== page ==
Thursday, July 18, 2024 Text is available under the CC BY-SA 3.0 licence.

Ryokan

« All quotes from this author
 

Who says my poems are poems?
My poems are not poems.
When you know that my poems are not poems,
Then we can speak of poetry.
--
Variant translation: Who says my poems are poems? My poems are not poems. After you know my poems are not poems, Then we can begin to discuss poetry!
--
"Zen Poetics of Ryokan" in Simply Haiku: A Quarterly Journal of Japanese Short Form Poetry (Summer 2006)

 
Ryokan

» Ryokan - all quotes »



Tags: Ryokan Quotes, Authors starting by R


Similar quotes

 

Thereafter, when he himself was dead, he imagined that his poems would be published in some mysterious way, and the nation would read them for comfort in adversity, as it had read the poems of other poets before him; it was his highest wish that his poems could help those as unfortunate as himself to have patience to endure.

 
Halldor Laxness
 

Under that title Kawabata talked about a unique kind of mysticism which is found not only in Japanese thought but also more widely Oriental thought. By 'unique' I mean here a tendency towards Zen Buddhism. Even as a twentieth-century writer Kawabata depicts his state of mind in terms of the poems written by medieval Zen monks. Most of these poems are concerned with the linguistic impossibility of telling truth. According to such poems words are confined within their closed shells. The readers can not expect that words will ever come out of these poems and get through to us. One can never understand or feel sympathetic towards these Zen poems except by giving oneself up and willingly penetrating into the closed shells of those words.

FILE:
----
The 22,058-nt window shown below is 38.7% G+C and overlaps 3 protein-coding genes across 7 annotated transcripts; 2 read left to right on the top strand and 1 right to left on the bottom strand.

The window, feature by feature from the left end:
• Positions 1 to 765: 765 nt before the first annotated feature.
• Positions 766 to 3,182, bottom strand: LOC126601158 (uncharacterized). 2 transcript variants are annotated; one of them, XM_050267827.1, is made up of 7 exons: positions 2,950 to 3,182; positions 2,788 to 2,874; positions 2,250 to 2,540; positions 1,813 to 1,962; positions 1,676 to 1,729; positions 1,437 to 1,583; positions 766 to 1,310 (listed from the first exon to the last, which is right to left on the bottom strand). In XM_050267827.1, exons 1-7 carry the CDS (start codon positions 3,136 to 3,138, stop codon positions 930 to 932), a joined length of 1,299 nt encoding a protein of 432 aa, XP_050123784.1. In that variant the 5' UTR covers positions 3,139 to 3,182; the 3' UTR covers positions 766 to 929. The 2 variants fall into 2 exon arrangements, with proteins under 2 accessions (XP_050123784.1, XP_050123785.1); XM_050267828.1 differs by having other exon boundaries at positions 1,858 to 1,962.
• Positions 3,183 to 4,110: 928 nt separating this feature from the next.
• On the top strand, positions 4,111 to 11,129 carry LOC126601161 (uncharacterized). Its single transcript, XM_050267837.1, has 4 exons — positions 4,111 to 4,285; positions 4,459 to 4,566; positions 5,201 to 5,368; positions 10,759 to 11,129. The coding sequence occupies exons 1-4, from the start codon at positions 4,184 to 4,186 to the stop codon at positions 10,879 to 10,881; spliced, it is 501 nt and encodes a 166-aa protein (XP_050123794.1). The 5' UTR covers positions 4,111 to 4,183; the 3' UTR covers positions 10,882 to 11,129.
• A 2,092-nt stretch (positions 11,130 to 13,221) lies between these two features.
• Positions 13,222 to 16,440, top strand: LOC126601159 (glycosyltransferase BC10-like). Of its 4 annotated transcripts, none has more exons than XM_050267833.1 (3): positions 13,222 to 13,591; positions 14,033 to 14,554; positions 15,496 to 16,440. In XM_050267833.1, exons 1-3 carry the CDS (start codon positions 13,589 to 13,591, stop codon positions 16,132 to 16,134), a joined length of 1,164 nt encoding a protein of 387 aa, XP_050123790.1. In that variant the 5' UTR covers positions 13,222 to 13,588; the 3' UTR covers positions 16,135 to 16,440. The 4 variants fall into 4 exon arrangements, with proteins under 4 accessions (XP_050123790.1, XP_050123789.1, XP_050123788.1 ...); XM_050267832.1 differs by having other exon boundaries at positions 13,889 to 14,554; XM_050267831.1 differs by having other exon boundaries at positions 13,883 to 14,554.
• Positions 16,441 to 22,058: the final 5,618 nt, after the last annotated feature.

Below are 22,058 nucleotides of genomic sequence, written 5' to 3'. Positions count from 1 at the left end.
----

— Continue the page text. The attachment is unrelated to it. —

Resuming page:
Kenzaburo Oe
 

Frost says in a piece of homely doggerel that he has hoped wisdom could be not only Attic but Laconic, Boeotian even — “at least not systematic”; but how systematically Frostian the worst of his later poems are! His good poems are the best refutation of, the most damning comment on, his bad: his Complete Poems have the air of being able to educate any faithful reader into tearing out a third of the pages, reading a third, and practically wearing out the rest.

 
Randall Jarrell
 

[Robert] Frost says in a piece of homely doggerel that he has hoped wisdom could be not only Attic but Laconic, Boeotian even—“at least not systematic”; but how systematically Frostian the worst of his later poems are! His good poems are the best refutation of, the most damning comment on, his bad: his Complete Poems have the air of being able to educate any faithful reader into tearing out a third of the pages, reading a third, and practically wearing out the rest.

 
Randall Jarrell
 

My poems please the brave:
My poems, short and sincere,
Have the force of steel
Which forges swords.

 
Jose Marti
© 2009–2013Quotes Privacy Policy | Contact